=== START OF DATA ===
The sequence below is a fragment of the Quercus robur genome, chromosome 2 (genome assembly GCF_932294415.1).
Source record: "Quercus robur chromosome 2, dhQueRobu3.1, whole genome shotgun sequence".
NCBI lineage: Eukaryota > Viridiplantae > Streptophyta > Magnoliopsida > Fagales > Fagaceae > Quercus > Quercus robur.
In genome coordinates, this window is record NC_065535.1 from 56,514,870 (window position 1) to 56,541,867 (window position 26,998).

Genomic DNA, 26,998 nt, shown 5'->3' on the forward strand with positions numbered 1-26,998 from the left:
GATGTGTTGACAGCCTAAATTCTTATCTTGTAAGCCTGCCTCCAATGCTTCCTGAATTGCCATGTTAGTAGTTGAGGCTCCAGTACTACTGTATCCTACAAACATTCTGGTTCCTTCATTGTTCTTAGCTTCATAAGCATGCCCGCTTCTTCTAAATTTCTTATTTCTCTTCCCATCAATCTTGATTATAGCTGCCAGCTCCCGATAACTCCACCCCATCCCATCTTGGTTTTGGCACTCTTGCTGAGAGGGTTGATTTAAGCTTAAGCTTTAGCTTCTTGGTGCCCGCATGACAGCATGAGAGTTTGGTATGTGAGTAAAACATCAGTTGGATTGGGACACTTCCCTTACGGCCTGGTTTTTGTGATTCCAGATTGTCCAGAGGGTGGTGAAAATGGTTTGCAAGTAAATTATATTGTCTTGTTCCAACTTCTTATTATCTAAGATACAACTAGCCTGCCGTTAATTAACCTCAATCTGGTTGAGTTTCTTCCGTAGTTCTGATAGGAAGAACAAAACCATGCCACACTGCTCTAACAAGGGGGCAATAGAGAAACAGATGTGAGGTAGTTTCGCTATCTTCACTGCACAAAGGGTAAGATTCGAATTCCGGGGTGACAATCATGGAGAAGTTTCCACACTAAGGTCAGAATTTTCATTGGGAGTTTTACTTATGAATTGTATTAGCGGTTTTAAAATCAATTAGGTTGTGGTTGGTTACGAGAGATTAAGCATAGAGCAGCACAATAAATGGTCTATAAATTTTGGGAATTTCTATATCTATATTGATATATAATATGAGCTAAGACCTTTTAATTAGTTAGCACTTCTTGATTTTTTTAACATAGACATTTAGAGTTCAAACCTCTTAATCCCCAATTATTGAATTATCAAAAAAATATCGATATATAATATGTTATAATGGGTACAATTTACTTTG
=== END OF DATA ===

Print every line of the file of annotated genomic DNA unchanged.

The sequence below is a fragment of the Quercus robur genome, chromosome 2 (genome assembly GCF_932294415.1).
Source record: "Quercus robur chromosome 2, dhQueRobu3.1, whole genome shotgun sequence".
NCBI lineage: Eukaryota > Viridiplantae > Streptophyta > Magnoliopsida > Fagales > Fagaceae > Quercus > Quercus robur.
In genome coordinates, this window is record NC_065535.1 from 56,514,870 (window position 1) to 56,541,867 (window position 26,998).

Genomic DNA, 26,998 nt, shown 5'->3' on the forward strand with positions numbered 1-26,998 from the left:
GATGTGTTGACAGCCTAAATTCTTATCTTGTAAGCCTGCCTCCAATGCTTCCTGAATTGCCATGTTAGTAGTTGAGGCTCCAGTACTACTGTATCCTACAAACATTCTGGTTCCTTCATTGTTCTTAGCTTCATAAGCATGCCCGCTTCTTCTAAATTTCTTATTTCTCTTCCCATCAATCTTGATTATAGCTGCCAGCTCCCGATAACTCCACCCCATCCCATCTTGGTTTTGGCACTCTTGCTGAGAGGGTTGATTTAAGCTTAAGCTTTAGCTTCTTGGTGCCCGCATGACAGCATGAGAGTTTGGTATGTGAGTAAAACATCAGTTGGATTGGGACACTTCCCTTACGGCCTGGTTTTTGTGATTCCAGATTGTCCAGAGGGTGGTGAAAATGGTTTGCAAGTAAATTATATTGTCTTGTTCCAACTTCTTATTATCTAAGATACAACTAGCCTGCCGTTAATTAACCTCAATCTGGTTGAGTTTCTTCCGTAGTTCTGATAGGAAGAACAAAACCATGCCACACTGCTCTAACAAGGGGGCAATAGAGAAACAGATGTGAGGTAGTTTCGCTATCTTCACTGCACAAAGGGTAAGATTCGAATTCCGGGGTGACAATCATGGAGAAGTTTCCACACTAAGGTCAGAATTTTCATTGGGAGTTTTACTTATGAATTGTATTAGCGGTTTTAAAATCAATTAGGTTGTGGTTGGTTACGAGAGATTAAGCATAGAGCAGCACAATAAATGGTCTATAAATTTTGGGAATTTCTATATCTATATTGATATATAATATGAGCTAAGACCTTTTAATTAGTTAGCACTTCTTGATTTTTTTAACATAGACATTTAGAGTTCAAACCTCTTAATCCCCAATTATTGAATTATCAAAAAAATATCGATATATAATATGTTATAATGGGTACAATTTACTTTG